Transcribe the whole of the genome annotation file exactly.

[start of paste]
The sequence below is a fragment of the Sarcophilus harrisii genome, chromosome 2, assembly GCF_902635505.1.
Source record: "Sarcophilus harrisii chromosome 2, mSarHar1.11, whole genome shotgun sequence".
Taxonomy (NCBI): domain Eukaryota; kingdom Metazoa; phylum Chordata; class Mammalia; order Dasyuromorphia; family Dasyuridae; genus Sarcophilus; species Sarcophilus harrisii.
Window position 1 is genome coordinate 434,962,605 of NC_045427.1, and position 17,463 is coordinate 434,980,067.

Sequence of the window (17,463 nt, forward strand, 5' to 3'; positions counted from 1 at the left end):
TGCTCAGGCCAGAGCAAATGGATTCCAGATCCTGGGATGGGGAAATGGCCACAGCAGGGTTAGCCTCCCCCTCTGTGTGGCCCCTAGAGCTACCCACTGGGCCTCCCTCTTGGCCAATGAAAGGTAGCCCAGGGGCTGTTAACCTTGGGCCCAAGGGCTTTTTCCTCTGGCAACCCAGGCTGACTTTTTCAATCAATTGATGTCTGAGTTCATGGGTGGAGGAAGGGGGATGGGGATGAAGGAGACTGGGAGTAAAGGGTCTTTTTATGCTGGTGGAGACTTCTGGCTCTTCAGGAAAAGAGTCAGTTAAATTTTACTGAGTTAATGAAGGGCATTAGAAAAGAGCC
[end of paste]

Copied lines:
The sequence below is a fragment of the Sarcophilus harrisii genome, chromosome 2, assembly GCF_902635505.1.
Source record: "Sarcophilus harrisii chromosome 2, mSarHar1.11, whole genome shotgun sequence".
Taxonomy (NCBI): domain Eukaryota; kingdom Metazoa; phylum Chordata; class Mammalia; order Dasyuromorphia; family Dasyuridae; genus Sarcophilus; species Sarcophilus harrisii.
Window position 1 is genome coordinate 434,962,605 of NC_045427.1, and position 17,463 is coordinate 434,980,067.

Sequence of the window (17,463 nt, forward strand, 5' to 3'; positions counted from 1 at the left end):
TGCTCAGGCCAGAGCAAATGGATTCCAGATCCTGGGATGGGGAAATGGCCACAGCAGGGTTAGCCTCCCCCTCTGTGTGGCCCCTAGAGCTACCCACTGGGCCTCCCTCTTGGCCAATGAAAGGTAGCCCAGGGGCTGTTAACCTTGGGCCCAAGGGCTTTTTCCTCTGGCAACCCAGGCTGACTTTTTCAATCAATTGATGTCTGAGTTCATGGGTGGAGGAAGGGGGATGGGGATGAAGGAGACTGGGAGTAAAGGGTCTTTTTATGCTGGTGGAGACTTCTGGCTCTTCAGGAAAAGAGTCAGTTAAATTTTACTGAGTTAATGAAGGGCATTAGAAAAGAGCC